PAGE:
Looking at the map, it’s difficult to compare the DNA.Land results to other vendors, because they have Scandinavia divided into half, with the westernmost part of Scandinavia included in their Northwest Europe orange grouping, the light green designated as Finnish with the olive green as North Slavic. Other vendors include Norway and all of Sweden as part of Scandinavia.

One nice thing is that the population reference locations are shown on the map below, even for non-matching reference groups.

In my case, DNA.Land missed my Native American entirely.

The chart below represents my known and proven genealogy as compared to the DNA.land ethnicity results.

You can see how DNA.Land stacks up against the rest of the vendors, below.

Trait Prediction Report

The trait report requires an additional consent form. In essence, DNA.Land wants to make sure you really want to see your traits, that you understand what you are going to see and that you understand how traits are calculated and displayed.

DNA.land offers several traits you can select from.

But there’s a hitch.

Before you can see your traits, you get to answer a survey. In all fairness, DNA.Land’s purpose is medical research, and the reports participants receive are free.

My eye color is accurate, BUT, I also just told them that my eye color is dark brown during the questions. Not terribly confidence inspiring – but my confidence increased  after reviewing all of the information they provided about the science behind my actual trait prediction.

The eye color map, above, is something unique I haven’t seen elsewhere. I find this kind of information quite interesting.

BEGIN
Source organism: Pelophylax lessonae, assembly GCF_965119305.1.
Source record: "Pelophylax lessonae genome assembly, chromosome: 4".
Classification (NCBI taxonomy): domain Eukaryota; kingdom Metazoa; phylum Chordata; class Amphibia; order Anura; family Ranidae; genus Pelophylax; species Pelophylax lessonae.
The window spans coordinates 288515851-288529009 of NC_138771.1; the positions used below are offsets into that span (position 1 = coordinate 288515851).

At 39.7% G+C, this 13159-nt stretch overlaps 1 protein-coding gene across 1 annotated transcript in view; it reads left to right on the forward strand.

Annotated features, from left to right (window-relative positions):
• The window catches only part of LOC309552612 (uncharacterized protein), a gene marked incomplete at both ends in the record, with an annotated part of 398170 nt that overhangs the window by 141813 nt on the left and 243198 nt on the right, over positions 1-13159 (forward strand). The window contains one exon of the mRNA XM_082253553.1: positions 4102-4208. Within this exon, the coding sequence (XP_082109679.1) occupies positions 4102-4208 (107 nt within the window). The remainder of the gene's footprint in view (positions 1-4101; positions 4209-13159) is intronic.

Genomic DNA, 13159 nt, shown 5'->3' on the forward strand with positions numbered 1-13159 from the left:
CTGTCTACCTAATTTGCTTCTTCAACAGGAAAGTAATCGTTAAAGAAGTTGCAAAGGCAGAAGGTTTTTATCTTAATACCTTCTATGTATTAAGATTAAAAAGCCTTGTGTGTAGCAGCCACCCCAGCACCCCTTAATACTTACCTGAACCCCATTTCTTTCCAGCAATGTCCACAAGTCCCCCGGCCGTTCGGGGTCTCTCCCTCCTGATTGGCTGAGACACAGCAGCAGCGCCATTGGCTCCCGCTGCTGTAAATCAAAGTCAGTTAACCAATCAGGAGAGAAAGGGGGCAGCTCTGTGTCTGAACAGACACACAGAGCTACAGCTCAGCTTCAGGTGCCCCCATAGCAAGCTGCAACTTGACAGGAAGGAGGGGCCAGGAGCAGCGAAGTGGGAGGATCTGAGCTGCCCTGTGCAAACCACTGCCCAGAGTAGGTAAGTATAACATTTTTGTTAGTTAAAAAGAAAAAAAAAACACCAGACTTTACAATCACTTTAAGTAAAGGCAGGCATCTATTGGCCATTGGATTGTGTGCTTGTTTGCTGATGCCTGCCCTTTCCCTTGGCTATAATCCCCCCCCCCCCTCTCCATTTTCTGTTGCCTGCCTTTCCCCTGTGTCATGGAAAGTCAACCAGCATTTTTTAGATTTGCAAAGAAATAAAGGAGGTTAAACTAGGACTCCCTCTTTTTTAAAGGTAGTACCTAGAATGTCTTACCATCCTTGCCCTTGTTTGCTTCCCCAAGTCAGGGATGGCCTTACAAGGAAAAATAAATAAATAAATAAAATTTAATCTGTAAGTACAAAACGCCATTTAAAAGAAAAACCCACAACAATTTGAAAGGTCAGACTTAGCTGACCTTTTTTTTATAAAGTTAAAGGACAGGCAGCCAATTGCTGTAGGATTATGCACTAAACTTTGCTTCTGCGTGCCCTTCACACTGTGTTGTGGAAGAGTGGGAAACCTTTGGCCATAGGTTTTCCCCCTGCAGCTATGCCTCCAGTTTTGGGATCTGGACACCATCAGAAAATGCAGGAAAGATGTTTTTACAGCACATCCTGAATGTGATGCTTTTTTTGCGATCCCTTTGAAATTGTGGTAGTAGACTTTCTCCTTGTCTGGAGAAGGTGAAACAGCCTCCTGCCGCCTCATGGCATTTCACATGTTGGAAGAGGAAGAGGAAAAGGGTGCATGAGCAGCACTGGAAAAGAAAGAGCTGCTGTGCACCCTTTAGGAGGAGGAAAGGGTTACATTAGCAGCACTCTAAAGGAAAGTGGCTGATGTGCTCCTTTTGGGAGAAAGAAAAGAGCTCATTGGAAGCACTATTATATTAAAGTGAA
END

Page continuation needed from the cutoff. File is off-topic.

Even though I did provide DNA.Land with the “brown eyes” answer, this chart makes me feel much better, because they shared the science behind my result with me. Therefore, I now feel much better, because, based on the science, it’s apparent that they didn’t just parrot my result back to me.

There is also a “what if my result is wrong” link. After all, science is all about continuing to learn and to think we know everything there is to know about genetics is foolhearty.

Yea, I like this a LOT!

If you’d like to read more about how genetic research takes place, read the interesting article titled Is there a Firefox Gene? Yes, that’s the Firefox browser, and yes, this is a real study. Take a look. It’s really quite interesting and written in plain English.

Summary

DNA.Land has a different purpose than other DNA matching and ethnicity sites. As a nonprofit, DNA.Land offers their matching and ethnicity services as an enticement to genetic genealogists who have paid to test elsewhere to upload their results to DNA.land and in doing so, to participate in medical research.

DNA.Land is absolutely up front about their mission. The features are “complimentary,” so to speak, meant to be enticements to consumers to participate and contribute their DNA results.

Given that, it’s difficult to be terribly upset with DNA.Land’s features and services.

DNA.Land has a nice user interface and some nice display features. Their eye color mapping isn’t found elsewhere, and other similar features would make great teaching tools. Their help pages are informative and educational.

Imputation concerns me. Imputation for medical research doesn’t directly affect me today, although it may someday, given that imputed data is used for research.

Imputed data does affect your results at Promethease if you choose to utilize your imputed results as input for any application that reports your academic and/or medical mutations. You can read about that in the article, Imputation Analysis Using Promethease.